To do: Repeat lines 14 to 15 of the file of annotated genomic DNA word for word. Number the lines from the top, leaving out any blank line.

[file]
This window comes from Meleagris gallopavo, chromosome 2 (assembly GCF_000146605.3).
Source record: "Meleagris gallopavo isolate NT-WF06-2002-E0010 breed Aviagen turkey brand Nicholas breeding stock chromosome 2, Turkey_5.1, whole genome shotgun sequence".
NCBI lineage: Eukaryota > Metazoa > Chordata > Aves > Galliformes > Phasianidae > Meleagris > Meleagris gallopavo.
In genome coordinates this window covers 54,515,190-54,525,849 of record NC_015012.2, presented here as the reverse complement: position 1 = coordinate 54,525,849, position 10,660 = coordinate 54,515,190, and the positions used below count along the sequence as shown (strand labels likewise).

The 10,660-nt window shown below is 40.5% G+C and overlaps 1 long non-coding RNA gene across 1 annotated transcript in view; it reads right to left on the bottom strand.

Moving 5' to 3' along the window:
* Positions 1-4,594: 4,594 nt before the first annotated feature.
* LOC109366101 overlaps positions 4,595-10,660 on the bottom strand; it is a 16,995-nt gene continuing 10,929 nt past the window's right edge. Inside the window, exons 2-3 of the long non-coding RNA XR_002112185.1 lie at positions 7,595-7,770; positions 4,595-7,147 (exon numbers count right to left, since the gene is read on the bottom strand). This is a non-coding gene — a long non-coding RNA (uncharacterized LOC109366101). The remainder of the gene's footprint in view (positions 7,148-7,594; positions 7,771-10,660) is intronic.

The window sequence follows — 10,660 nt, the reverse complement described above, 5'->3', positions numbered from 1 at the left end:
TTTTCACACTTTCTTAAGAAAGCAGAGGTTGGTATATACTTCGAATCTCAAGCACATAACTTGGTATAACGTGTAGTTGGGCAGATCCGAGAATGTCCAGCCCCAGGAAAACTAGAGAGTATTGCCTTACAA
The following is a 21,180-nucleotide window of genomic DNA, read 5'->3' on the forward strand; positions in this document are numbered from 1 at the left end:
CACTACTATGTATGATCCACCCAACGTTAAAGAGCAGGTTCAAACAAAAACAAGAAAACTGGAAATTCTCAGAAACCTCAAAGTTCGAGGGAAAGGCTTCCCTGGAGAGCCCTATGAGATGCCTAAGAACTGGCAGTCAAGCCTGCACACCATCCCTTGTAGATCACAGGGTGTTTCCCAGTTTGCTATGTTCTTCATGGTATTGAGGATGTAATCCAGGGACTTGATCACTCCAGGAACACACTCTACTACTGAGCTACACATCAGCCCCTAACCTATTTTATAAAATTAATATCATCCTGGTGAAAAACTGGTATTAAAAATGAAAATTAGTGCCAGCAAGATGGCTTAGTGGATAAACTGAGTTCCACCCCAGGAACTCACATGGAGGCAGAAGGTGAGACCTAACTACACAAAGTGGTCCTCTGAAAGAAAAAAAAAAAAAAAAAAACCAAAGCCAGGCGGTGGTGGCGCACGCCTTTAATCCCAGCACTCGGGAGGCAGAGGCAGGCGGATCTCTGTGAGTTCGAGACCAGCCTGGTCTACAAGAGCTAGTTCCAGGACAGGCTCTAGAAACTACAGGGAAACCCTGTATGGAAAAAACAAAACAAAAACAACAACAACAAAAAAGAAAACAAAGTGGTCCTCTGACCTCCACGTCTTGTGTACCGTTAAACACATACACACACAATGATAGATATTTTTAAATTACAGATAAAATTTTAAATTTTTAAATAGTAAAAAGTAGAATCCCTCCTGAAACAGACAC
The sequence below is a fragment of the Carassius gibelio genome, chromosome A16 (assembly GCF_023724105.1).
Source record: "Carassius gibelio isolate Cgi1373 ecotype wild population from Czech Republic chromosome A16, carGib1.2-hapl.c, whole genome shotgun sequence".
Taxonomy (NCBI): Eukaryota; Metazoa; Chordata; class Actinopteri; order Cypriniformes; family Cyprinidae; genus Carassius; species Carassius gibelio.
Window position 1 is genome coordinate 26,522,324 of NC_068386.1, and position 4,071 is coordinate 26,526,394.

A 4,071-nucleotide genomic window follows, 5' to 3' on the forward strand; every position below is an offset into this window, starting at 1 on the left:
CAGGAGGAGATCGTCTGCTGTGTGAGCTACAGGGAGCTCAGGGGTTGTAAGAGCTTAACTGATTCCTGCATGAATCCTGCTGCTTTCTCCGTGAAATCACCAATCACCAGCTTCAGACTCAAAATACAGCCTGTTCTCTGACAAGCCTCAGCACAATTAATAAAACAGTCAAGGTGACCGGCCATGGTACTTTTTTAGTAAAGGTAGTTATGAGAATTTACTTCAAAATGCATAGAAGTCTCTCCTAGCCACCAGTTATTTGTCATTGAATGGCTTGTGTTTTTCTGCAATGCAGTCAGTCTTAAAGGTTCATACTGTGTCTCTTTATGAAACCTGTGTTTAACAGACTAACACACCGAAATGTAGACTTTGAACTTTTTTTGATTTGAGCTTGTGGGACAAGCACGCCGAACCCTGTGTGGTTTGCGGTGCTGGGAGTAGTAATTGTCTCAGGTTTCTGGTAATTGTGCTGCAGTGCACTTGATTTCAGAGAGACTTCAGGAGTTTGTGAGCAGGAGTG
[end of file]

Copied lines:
Source record: "Carassius gibelio isolate Cgi1373 ecotype wild population from Czech Republic chromosome A16, carGib1.2-hapl.c, whole genome shotgun sequence".
Taxonomy (NCBI): Eukaryota; Metazoa; Chordata; class Actinopteri; order Cypriniformes; family Cyprinidae; genus Carassius; species Carassius gibelio.